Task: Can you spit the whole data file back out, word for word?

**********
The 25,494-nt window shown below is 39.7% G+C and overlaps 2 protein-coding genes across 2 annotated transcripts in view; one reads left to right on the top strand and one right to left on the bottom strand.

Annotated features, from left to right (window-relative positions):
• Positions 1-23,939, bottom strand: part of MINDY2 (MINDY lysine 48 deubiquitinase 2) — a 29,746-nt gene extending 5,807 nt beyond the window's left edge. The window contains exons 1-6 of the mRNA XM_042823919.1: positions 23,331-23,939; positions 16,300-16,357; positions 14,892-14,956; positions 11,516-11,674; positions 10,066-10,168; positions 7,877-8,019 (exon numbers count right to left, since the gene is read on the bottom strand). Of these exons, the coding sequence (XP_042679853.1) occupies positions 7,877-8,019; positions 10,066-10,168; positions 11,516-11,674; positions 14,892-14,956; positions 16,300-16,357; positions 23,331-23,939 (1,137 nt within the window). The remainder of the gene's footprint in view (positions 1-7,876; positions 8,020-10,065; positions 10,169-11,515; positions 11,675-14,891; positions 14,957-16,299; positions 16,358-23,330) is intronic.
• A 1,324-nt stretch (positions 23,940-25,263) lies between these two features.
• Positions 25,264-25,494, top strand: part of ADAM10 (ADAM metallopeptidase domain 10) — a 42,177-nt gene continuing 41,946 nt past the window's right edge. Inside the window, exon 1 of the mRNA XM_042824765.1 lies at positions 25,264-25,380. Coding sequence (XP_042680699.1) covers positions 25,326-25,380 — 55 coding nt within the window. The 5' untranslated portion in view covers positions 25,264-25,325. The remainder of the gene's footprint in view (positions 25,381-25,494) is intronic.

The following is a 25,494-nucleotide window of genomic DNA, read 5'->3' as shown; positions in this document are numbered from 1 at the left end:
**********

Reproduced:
The 25,494-nt window shown below is 39.7% G+C and overlaps 2 protein-coding genes across 2 annotated transcripts in view; one reads left to right on the top strand and one right to left on the bottom strand.

Annotated features, from left to right (window-relative positions):
• Positions 1-23,939, bottom strand: part of MINDY2 (MINDY lysine 48 deubiquitinase 2) — a 29,746-nt gene extending 5,807 nt beyond the window's left edge. The window contains exons 1-6 of the mRNA XM_042823919.1: positions 23,331-23,939; positions 16,300-16,357; positions 14,892-14,956; positions 11,516-11,674; positions 10,066-10,168; positions 7,877-8,019 (exon numbers count right to left, since the gene is read on the bottom strand). Of these exons, the coding sequence (XP_042679853.1) occupies positions 7,877-8,019; positions 10,066-10,168; positions 11,516-11,674; positions 14,892-14,956; positions 16,300-16,357; positions 23,331-23,939 (1,137 nt within the window). The remainder of the gene's footprint in view (positions 1-7,876; positions 8,020-10,065; positions 10,169-11,515; positions 11,675-14,891; positions 14,957-16,299; positions 16,358-23,330) is intronic.
• A 1,324-nt stretch (positions 23,940-25,263) lies between these two features.
• Positions 25,264-25,494, top strand: part of ADAM10 (ADAM metallopeptidase domain 10) — a 42,177-nt gene continuing 41,946 nt past the window's right edge. Inside the window, exon 1 of the mRNA XM_042824765.1 lies at positions 25,264-25,380. Coding sequence (XP_042680699.1) covers positions 25,326-25,380 — 55 coding nt within the window. The 5' untranslated portion in view covers positions 25,264-25,325. The remainder of the gene's footprint in view (positions 25,381-25,494) is intronic.

The following is a 25,494-nucleotide window of genomic DNA, read 5'->3' as shown; positions in this document are numbered from 1 at the left end: